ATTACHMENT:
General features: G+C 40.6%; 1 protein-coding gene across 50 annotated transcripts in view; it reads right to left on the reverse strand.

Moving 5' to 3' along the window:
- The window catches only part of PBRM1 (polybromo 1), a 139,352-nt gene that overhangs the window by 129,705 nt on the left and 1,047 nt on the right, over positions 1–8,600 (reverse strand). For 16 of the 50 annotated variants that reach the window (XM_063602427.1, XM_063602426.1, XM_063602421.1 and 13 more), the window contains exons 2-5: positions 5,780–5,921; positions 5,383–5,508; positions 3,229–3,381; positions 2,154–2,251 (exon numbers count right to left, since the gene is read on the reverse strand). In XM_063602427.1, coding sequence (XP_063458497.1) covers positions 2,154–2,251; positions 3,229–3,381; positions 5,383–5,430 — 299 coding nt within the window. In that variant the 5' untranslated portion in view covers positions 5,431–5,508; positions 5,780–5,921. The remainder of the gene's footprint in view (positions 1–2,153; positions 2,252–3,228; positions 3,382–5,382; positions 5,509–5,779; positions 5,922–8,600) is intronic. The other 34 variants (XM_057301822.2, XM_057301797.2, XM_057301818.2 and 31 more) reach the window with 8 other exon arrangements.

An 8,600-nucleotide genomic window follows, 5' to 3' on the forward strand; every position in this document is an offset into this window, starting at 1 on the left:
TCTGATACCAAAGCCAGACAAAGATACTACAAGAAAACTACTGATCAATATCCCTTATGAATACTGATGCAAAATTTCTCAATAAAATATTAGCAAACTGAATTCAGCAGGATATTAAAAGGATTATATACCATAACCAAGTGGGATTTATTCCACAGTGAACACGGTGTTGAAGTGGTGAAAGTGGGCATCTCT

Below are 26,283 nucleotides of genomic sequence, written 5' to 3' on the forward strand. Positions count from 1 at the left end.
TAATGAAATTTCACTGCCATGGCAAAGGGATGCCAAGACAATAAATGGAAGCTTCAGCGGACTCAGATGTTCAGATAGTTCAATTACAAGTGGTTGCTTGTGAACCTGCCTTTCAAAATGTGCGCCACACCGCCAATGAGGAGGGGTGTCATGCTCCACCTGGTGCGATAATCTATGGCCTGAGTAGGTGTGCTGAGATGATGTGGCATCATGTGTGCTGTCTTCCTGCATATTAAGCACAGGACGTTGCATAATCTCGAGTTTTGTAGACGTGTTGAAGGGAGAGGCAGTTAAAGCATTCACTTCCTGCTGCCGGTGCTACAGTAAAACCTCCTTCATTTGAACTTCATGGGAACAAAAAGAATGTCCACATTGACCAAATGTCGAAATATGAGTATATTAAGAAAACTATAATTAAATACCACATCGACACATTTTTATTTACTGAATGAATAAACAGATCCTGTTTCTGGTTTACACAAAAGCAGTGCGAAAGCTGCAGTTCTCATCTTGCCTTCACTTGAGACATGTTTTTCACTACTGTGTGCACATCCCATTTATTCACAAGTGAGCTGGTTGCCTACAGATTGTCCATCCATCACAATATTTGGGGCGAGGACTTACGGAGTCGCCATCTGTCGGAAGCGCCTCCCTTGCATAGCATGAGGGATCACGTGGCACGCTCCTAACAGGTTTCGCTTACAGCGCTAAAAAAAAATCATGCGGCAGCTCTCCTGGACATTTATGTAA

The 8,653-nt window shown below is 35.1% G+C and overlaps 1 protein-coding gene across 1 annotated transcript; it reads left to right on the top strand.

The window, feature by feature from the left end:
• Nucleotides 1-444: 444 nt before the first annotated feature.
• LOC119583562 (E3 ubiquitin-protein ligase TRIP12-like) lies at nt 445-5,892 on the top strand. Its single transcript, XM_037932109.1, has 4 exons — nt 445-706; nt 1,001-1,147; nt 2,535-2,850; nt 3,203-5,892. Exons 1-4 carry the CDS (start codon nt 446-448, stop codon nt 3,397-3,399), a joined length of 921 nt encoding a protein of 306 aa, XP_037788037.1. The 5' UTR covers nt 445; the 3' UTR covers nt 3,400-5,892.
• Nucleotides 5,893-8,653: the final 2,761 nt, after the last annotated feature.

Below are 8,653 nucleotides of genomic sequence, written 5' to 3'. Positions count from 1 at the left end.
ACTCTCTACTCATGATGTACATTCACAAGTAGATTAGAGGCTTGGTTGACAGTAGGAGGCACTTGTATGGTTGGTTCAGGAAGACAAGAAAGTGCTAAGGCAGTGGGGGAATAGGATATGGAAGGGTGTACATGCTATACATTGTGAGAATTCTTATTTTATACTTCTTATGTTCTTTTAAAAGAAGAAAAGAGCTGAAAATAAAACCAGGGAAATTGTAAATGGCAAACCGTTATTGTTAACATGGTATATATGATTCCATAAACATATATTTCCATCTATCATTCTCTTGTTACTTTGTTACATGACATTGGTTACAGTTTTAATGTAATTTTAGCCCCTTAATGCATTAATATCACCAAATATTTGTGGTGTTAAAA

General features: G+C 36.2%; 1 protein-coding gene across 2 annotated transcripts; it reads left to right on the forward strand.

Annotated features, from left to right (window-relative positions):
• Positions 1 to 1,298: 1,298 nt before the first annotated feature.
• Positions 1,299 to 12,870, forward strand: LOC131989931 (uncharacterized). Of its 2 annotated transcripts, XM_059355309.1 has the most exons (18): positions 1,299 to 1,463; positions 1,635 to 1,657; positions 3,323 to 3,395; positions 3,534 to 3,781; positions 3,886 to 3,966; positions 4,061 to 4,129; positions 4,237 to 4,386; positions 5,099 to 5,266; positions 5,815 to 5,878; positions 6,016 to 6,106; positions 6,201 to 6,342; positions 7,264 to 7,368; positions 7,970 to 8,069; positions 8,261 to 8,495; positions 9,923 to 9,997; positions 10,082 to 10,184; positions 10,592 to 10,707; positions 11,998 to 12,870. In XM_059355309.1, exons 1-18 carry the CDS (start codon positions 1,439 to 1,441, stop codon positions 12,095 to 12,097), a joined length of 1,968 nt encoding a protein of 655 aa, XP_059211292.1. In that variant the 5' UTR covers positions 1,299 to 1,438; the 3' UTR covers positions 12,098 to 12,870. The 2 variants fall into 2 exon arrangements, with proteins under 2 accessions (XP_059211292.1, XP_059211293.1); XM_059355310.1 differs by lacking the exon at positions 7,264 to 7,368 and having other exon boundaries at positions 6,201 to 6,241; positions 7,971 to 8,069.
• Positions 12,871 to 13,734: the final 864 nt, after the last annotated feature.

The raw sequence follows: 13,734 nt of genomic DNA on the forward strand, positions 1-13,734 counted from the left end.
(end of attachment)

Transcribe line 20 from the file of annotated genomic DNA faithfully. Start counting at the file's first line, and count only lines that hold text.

The raw sequence follows: 13,734 nt of genomic DNA on the forward strand, positions 1-13,734 counted from the left end.